Soviet Iconography still on display. (b.c.c.p – Soviet Socialist Republic of Belarus.)

Belarus, a country sometimes referred to as “The Last Dictatorship in Europe” (Although Putin might have something to say about that), is not somewhere that jumps in to peoples minds as a tourist destination. The city was practically leveled during the Second world war and was rebuilt to the finest Stalinist standard featuring huge public buildings, a grand railway station and wide boulevards crisscrossing their way throughout the capital.

Another reason few people from Britain visit Belarus is due to the brutal visa fees (Around £150 for a 30 day visa) and the lack of indirect flights. In a previous post (Belarus on a Budget) I discussed taking advantage of the countries 48 hour transit visa to get yourself a day in capital and decided I’d do a follow up on what you can actually see in the city in that time.

First things first we disembarked our train in the Central station at about 7 am. I’d been anticipating that the Belorussian border inspection during the night would’ve been worse than it was but all in all it was fairly quick and efficient. Due to a bit of a mix-up with our rail tickets only being redeemable in Russia we had to purchase new ones in Minsk central station first thing.

Soviet Murals outside a Metro station

Soviet Murals outside a Metro station

It was at this point that I learnt that Belorussians like to queue pretty much chest to back with the person in front and behind. I left about a 2 foot gap between myself and the person in front and an elderly woman walked up and squeezed in in front of me. I said “Pazhalsta” (Sorry/Excuse Me/Please) and was met with a confused expression and then noticed the passport the woman was holding was old enough to have Stalin on the cover and thought I’d cut her some slack.

Most of what there is to see in Minsk is built down a long central avenue. We walked past the main administration building with it’s large statue of Lenin, the KGB building (That’s right, state security are still called the KGB in Belarus) and down towards the former residence of Lee Harvey Oswald. JFK’s assassins former Minsk abode, his primary residence during his defection to the Soviet Union, is not really consider a tourist site and most likely has someone living in it, however, you can still see it from the outside on the corner of Kamunistychnaya Vulitsa.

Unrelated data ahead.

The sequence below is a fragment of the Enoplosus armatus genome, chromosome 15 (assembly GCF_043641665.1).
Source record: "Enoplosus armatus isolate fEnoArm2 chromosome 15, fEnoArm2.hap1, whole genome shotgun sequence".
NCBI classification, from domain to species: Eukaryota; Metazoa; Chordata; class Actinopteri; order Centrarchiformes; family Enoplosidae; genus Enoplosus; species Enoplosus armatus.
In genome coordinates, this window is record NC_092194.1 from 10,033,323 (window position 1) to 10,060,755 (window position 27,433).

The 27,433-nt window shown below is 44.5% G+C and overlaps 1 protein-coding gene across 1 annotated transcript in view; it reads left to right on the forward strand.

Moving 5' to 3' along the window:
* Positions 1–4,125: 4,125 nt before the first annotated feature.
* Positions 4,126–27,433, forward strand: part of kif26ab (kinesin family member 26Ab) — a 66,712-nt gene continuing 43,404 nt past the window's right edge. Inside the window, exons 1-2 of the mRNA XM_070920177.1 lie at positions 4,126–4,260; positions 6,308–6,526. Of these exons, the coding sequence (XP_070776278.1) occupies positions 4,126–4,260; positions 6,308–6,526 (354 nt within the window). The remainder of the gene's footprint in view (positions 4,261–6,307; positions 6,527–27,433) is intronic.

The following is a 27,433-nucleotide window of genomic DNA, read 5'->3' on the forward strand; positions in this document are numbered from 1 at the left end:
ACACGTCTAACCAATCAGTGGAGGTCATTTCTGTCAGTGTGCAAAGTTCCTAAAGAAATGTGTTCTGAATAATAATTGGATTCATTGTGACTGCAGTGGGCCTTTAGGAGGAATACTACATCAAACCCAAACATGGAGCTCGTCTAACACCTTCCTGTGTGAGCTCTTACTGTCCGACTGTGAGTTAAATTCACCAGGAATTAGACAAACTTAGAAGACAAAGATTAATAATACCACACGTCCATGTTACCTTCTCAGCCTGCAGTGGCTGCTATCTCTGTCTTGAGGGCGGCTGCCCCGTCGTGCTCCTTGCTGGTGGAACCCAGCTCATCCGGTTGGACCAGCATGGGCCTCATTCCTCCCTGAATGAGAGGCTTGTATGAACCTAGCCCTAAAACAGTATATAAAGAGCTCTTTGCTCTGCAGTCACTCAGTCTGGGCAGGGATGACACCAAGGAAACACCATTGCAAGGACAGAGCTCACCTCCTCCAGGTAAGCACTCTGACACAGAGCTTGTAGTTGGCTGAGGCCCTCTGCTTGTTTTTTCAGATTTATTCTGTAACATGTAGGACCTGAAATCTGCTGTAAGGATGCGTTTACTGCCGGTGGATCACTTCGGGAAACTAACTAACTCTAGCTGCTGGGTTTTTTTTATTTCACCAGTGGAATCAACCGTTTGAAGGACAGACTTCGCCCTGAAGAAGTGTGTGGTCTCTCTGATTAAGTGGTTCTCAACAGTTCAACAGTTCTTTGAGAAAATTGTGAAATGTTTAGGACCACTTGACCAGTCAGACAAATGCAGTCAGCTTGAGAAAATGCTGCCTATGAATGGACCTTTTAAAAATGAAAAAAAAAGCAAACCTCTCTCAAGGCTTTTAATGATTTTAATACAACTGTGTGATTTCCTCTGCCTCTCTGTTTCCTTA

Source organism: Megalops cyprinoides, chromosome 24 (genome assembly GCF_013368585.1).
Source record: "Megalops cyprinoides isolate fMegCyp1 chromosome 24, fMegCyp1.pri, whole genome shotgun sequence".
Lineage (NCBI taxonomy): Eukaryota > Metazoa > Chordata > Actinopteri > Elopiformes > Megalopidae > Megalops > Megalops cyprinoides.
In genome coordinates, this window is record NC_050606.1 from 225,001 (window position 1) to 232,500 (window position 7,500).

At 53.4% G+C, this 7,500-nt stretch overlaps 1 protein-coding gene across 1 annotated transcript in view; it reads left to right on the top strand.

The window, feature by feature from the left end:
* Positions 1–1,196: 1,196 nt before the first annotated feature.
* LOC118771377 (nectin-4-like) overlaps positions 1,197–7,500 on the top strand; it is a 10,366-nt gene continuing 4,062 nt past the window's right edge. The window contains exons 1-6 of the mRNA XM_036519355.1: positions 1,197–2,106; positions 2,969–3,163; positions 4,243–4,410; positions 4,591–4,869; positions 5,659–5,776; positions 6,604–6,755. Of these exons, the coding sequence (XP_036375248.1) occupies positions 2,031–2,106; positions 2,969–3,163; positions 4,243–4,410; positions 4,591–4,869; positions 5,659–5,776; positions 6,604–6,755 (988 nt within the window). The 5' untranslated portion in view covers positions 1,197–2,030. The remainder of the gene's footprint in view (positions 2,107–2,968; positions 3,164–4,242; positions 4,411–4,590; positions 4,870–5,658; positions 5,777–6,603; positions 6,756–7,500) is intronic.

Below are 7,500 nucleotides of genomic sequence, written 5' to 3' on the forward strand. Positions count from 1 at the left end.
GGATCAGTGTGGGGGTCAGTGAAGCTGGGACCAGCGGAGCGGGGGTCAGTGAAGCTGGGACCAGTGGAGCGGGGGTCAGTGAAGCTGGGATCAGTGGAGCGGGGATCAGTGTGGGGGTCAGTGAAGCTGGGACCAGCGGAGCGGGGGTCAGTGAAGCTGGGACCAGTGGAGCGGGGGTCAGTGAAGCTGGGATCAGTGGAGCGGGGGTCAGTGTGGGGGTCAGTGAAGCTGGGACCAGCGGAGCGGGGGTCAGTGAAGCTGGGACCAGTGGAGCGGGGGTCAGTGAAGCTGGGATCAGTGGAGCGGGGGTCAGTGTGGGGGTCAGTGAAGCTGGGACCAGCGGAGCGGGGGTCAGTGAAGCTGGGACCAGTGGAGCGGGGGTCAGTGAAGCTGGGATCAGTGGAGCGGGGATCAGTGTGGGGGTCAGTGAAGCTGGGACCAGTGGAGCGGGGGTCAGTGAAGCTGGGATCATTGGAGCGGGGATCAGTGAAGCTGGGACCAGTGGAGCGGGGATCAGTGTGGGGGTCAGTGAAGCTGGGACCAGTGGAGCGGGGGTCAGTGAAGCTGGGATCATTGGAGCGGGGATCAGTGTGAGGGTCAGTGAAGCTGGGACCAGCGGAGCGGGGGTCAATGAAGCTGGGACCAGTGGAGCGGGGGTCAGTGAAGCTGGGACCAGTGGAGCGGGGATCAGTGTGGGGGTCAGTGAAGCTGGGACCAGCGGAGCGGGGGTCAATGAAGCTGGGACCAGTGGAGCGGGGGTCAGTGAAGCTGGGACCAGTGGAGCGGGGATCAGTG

Lee Harvey Oswald's Apartment

Lee Harvey Oswald’s Apartment

We occupied most of the rest of our day visiting Minsk’s main art museum and it’s main old soviet style department store where I purchased a cheesy Belarus fridge magnet. I’d also heard that the Ballet in Minsk is very affordable and thought that if I was ever going to give ballet a go I would when it cost £4 a ticket.

The inside of the Opera house was spectacular and the rest of the audience were dressed up in their best, leaving me feeling a bit out of place having slept on a sleeper train the night before and having not had the chance of a proper wash. Despite this I really enjoyed the show, promptly rushing across Minsk afterwards to catch another sleeper train on-wards to Riga in Latvia.

Minsk Opera Hosue

Minsk Opera House

Whilst waiting on the platform my travel companion was taking a photo of the Minsk-Riga sign on the side of the wagon. A soldier approached us and said something in Belorussian. I responded in Russian asking if he spoke English? His response?;

“Shit, for what?”
“You cannot photograph train.”
“Ok we’ll delete the photo”
“No you must come to police station and pay fine.”

My heart drops.

So either he wants a bribe or we’re going to have to go the station, miss our train and thus overstay our visa and then be in serious trouble. I start to get worried and I think he can see this so then he drops the bombshell…

“Only joking! Takes as many photos as you like!”

And then strolled off laughing. I was not happy! But at the same time quite relieved. I took a photo (felt I had to at this point) and boarded the train, grabbed a beer and went to sleep.